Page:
What Is Agile software development life cycle?
The Agile software development life cycle is based upon the iterative and incremental process models, and focuses upon adaptability to changing product requirements and enhancing customer satisfaction through rapid delivery of working product features and client participation. Agile methods primarily focus upon breaking up the entire product into smaller, easily developable, “shippable” product features developed through “incremental” cycles known as “sprints”.
What is Agile software development life cycle? Detailed explanations are available which explain how the Agile cycle works. However, to understand the entire cycle in a nutshell, each Agile sprint traditionally lasted from two weeks up to one month. Agile trends now indicate they typically last from seven days up to ten “working” days. Cross-functional teams work simultaneously while developing the product features in daily sprints. The team members are generally experienced and possess varied levels of expertise in activities such as designing, coding, testing, and quality acceptance. At the end of each sprint, a working product feature(s) is developed and presented to the product owner for verification purposes. Once the PO Okays the development, it is presented to the stakeholders, and their opinions are carefully noted to improve upon the current product development cycle. The entire process is repeated through sprints until all the constituent product features are developed.
Main features of an Agile software development life cycle model
Agile frameworks and methodologies have some common features.
1. Individuals and interactions
In the Agile software development life cycle model, self-organisation and motivation takes precedence over delegation of authority and following the “seniority” hierarchy. Team members are encouraged to take an active part in the development and planning activities. They are also “empowered” to take certain decisions on their own. The Agile team has to collaborate and share ideas to develop the product “as a whole” unit i.e. each member should support a common vision.
2. Working software
Agile concentrates upon delivering sustained “working” product releases through product incremental cycles over documentation and working protocols. The main objective is to develop, and deliver, bug free product feature releases in a continuous and sustained manner until the entire product is developed.
3. Customer collaboration
Since all the requirements pertaining to product development may not be available, or “acquirable”, at the project start up time owing to various factors, development should commence almost “immediately”, and presented to clients for verification purposes. Stakeholders and project owners “clear” the product features developed through the sprint cycles. A lot of time is saved through customer collaboration, and as a result, the project proceeds in a successful manner as the client always Okays the development keeping in mind the current market trends.
4. Responding to changes
Agile focuses upon incorporating dynamic changes in the product development cycle. Changes in the product features can be easily and effortlessly carried out by developing “user stories” – product functionality or features as defined in the product backlog. Changes can be carried out at any time while the features are being developed – even late in the product development cycle.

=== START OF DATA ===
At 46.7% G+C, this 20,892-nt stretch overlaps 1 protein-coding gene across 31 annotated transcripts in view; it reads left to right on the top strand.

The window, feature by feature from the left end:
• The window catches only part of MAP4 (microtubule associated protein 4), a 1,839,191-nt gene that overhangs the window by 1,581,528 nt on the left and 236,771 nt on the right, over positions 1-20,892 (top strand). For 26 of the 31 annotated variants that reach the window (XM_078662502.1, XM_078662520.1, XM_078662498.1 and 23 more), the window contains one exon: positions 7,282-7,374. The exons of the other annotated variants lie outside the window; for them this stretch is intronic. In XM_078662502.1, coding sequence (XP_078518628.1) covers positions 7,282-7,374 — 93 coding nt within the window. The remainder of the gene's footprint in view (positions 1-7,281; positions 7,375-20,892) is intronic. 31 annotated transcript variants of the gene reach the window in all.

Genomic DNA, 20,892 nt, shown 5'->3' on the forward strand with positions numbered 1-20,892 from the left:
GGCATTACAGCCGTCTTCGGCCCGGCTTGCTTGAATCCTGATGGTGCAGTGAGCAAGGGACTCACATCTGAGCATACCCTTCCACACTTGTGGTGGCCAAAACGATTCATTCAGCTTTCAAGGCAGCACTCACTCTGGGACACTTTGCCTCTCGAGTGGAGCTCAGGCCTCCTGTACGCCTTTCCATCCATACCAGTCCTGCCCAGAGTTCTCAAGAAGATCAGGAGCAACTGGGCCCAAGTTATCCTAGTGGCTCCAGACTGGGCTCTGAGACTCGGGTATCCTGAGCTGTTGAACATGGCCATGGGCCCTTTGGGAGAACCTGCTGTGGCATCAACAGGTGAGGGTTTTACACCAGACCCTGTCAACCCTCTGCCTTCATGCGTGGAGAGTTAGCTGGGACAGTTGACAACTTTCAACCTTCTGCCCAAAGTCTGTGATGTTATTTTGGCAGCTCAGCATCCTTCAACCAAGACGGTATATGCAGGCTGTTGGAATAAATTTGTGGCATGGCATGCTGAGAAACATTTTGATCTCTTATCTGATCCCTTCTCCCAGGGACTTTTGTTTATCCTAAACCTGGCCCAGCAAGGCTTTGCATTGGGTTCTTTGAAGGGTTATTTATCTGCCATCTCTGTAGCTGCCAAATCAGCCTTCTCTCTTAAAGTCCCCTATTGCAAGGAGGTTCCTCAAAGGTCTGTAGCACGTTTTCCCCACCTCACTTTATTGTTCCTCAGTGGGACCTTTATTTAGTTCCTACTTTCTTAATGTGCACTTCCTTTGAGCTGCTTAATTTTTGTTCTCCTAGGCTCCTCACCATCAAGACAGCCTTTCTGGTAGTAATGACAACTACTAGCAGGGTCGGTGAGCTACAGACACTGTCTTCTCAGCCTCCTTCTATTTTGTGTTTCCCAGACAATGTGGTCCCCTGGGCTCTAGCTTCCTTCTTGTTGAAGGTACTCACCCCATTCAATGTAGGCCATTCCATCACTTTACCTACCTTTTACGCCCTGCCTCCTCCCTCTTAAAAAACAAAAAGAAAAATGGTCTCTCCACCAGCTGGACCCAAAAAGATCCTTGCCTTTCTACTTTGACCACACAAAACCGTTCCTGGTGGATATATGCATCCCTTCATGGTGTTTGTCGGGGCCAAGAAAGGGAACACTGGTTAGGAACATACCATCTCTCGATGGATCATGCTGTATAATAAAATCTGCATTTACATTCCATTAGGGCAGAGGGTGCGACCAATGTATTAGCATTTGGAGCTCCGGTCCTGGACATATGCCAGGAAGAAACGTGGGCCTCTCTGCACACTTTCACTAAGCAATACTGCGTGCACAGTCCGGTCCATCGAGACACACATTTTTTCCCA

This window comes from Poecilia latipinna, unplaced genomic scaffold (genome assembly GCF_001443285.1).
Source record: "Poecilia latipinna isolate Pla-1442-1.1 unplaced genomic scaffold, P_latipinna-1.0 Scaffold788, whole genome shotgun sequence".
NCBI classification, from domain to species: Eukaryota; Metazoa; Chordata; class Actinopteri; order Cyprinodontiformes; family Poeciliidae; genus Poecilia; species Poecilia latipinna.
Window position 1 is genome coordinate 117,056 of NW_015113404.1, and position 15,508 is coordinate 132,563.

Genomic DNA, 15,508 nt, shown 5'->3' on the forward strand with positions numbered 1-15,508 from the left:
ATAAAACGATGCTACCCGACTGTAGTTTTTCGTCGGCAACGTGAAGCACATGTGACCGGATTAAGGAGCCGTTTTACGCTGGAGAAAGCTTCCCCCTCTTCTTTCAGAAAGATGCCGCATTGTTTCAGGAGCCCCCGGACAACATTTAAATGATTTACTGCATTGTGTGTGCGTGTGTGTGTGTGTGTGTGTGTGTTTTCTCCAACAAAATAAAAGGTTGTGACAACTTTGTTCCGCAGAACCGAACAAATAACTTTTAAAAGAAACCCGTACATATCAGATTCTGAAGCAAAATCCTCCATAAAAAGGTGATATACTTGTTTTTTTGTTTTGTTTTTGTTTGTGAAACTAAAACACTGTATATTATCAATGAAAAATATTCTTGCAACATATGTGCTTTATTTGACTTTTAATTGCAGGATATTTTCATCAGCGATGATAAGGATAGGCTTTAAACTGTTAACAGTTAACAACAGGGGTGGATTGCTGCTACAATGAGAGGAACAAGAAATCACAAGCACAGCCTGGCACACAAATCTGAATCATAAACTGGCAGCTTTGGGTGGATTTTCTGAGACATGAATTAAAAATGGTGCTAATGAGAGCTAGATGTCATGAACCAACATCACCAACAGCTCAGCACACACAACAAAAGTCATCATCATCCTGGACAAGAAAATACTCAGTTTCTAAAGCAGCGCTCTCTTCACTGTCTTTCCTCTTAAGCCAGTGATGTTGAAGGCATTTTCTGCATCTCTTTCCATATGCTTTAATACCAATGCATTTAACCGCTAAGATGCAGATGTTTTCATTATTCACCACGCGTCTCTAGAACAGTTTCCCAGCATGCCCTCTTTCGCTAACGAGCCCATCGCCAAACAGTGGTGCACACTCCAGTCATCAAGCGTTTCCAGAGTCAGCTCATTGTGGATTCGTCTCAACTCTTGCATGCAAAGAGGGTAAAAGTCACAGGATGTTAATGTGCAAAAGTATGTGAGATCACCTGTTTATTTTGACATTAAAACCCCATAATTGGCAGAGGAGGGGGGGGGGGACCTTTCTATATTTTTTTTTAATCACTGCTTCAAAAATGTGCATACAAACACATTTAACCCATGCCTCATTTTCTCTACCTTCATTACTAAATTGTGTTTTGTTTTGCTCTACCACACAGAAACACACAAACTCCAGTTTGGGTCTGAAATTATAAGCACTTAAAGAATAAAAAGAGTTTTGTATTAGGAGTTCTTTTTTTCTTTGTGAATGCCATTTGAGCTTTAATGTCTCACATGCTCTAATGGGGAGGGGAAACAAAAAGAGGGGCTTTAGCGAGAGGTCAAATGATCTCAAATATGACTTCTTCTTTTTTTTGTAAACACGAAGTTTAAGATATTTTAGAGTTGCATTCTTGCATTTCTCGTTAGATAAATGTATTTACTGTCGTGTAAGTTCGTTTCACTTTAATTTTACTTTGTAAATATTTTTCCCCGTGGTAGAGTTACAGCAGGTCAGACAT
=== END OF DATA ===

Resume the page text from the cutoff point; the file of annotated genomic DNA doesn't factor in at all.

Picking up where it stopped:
Agile software life cycle basics
An Agile software life cycle is much different as compared to traditional software development frameworks like Waterfall. In Agile, more emphasis is given to sustained and quick development of product features rather than spending more time during the initial project planning, and analysing the actual requirements. The Agile team develops the product through a series of iterative cycles known as sprints. Besides development activity, other aspects pertaining to development such as product analysis, designing the product features, developing the functionality, and “testing” the development for bugs are also carried out during the sprints. The incremental cycles should always produce a “shippable” product release that can be readily deployed.
Agile processes make extensive use of events such as the daily scrum meetings, sprint review meeting, and the sprint retrospective meeting to identify and self-correct the development carried out by the team. Feedback is solicited frequently, as and when needed, to collaborate, and speed up the development process through sharing of ideas and self-management. The feedback system helps to support the self-correction features of Agile frameworks, and is very important.
The roles played in the Agile process constitute of the product owner, scrum master, and the development team. The product owner “owns” the project on behalf of the stakeholders and ensures that the entire project is developed successfully keeping in mind the stakeholders vision of the product as it should “appear” in the market. The scrum master ensures that the Agile process is followed at all times, and does his or her best to resolve any difficulties or technical issues arising during the development process. The team members participate actively in the daily sprints and make sure meaningful and useful development of product features is presented at all times.